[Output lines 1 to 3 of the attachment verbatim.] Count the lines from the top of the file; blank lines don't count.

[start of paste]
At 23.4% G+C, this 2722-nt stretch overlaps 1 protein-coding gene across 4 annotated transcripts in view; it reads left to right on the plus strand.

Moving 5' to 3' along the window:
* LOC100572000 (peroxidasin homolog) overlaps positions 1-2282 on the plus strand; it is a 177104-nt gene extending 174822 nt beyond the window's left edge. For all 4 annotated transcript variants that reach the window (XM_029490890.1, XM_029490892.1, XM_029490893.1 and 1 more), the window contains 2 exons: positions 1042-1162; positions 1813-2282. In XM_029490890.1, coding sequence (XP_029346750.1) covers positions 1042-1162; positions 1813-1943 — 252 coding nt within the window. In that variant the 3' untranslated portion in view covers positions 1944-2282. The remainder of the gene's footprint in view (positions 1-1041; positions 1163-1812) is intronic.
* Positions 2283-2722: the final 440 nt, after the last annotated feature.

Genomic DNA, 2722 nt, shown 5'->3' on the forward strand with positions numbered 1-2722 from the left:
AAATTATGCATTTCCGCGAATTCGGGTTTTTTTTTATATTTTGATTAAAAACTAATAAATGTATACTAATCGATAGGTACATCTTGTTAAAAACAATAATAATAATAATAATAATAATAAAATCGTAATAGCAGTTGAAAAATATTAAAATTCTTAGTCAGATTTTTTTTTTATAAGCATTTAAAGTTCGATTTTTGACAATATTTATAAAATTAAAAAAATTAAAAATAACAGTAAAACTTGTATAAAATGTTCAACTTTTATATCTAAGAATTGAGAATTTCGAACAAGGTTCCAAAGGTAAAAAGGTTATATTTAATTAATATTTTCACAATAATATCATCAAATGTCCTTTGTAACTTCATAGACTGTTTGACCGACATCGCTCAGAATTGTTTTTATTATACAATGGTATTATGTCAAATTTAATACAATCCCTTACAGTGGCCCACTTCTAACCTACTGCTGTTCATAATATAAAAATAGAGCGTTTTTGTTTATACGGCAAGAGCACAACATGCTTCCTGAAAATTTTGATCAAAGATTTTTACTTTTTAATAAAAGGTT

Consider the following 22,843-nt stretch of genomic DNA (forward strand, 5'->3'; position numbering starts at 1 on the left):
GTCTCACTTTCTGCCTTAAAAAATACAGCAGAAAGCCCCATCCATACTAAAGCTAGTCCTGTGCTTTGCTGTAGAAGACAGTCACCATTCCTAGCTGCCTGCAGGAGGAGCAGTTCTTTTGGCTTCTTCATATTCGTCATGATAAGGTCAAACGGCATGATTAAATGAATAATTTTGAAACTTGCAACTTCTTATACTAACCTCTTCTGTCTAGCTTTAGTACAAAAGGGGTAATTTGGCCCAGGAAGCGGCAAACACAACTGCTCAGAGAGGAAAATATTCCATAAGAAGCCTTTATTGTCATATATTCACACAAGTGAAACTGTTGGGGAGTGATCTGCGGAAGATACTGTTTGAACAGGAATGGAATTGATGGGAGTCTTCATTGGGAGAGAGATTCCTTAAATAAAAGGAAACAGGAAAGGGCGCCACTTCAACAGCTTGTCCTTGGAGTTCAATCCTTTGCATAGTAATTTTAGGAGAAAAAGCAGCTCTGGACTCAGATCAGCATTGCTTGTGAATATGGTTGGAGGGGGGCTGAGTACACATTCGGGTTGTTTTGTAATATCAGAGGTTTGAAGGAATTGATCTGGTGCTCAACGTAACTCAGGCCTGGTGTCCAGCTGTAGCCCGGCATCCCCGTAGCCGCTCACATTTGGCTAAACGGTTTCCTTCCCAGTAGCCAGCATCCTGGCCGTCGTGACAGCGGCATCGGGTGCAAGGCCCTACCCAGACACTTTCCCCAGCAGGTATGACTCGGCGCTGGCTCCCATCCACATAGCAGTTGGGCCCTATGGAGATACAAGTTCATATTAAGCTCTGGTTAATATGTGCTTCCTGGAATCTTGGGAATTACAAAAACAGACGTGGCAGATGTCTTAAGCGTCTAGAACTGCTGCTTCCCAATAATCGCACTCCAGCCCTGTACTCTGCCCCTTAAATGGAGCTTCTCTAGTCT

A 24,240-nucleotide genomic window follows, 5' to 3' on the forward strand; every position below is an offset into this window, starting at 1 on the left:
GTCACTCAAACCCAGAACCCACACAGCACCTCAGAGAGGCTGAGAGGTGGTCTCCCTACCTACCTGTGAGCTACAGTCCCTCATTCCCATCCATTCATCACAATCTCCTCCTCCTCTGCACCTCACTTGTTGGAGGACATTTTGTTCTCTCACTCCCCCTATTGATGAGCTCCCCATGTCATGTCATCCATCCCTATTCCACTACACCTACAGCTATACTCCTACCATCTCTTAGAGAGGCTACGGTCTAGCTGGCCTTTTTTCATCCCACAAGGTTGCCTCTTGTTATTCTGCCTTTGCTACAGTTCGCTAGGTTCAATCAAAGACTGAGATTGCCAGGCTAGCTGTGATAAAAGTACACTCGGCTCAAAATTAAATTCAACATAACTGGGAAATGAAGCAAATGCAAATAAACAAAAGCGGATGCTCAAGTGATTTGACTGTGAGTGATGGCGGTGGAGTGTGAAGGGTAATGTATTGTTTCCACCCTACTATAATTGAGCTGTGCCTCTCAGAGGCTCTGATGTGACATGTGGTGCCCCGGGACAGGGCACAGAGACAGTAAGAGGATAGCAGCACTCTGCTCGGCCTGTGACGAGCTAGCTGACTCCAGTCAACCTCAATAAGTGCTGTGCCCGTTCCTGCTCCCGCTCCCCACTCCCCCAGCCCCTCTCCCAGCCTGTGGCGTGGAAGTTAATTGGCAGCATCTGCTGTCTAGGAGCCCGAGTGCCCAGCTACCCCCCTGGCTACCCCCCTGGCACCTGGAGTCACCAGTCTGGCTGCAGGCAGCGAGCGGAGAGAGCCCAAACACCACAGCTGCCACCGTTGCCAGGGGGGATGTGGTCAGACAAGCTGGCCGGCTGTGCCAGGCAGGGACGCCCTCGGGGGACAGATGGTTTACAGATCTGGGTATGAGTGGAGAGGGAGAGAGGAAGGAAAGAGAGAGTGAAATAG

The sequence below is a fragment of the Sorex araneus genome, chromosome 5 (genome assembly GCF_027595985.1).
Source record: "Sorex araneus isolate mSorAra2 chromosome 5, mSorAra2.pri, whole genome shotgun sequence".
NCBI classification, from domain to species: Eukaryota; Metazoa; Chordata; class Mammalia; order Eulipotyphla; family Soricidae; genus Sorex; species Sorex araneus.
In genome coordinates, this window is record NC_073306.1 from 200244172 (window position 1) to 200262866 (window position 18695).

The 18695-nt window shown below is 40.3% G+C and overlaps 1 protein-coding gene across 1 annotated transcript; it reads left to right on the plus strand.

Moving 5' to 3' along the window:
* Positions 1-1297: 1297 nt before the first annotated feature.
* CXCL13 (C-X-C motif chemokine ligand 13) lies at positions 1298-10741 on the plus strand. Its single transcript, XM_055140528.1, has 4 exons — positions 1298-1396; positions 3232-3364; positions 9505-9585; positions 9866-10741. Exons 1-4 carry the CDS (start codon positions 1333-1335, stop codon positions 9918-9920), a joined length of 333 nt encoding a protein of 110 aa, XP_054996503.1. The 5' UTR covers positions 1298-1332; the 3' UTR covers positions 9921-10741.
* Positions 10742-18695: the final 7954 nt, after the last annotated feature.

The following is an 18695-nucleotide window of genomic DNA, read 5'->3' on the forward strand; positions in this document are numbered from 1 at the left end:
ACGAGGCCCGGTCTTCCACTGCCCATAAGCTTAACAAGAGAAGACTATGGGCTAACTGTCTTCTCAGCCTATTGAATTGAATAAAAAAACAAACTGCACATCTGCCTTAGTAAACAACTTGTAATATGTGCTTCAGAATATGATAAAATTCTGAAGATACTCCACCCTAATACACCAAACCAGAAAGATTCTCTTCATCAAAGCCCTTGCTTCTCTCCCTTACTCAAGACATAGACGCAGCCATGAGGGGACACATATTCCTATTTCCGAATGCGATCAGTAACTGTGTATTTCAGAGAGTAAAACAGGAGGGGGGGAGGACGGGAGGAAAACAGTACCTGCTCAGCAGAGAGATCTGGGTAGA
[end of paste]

At 23.4% G+C, this 2722-nt stretch overlaps 1 protein-coding gene across 4 annotated transcripts in view; it reads left to right on the plus strand.

Moving 5' to 3' along the window:
* LOC100572000 (peroxidasin homolog) overlaps positions 1-2282 on the plus strand; it is a 177104-nt gene extending 174822 nt beyond the window's left edge. For all 4 annotated transcript variants that reach the window (XM_029490890.1, XM_029490892.1, XM_029490893.1 and 1 more), the window contains 2 exons: positions 1042-1162; positions 1813-2282. In XM_029490890.1, coding sequence (XP_029346750.1) covers positions 1042-1162; positions 1813-1943 — 252 coding nt within the window. In that variant the 3' untranslated portion in view covers positions 1944-2282. The remainder of the gene's footprint in view (positions 1-1041; positions 1163-1812) is intronic.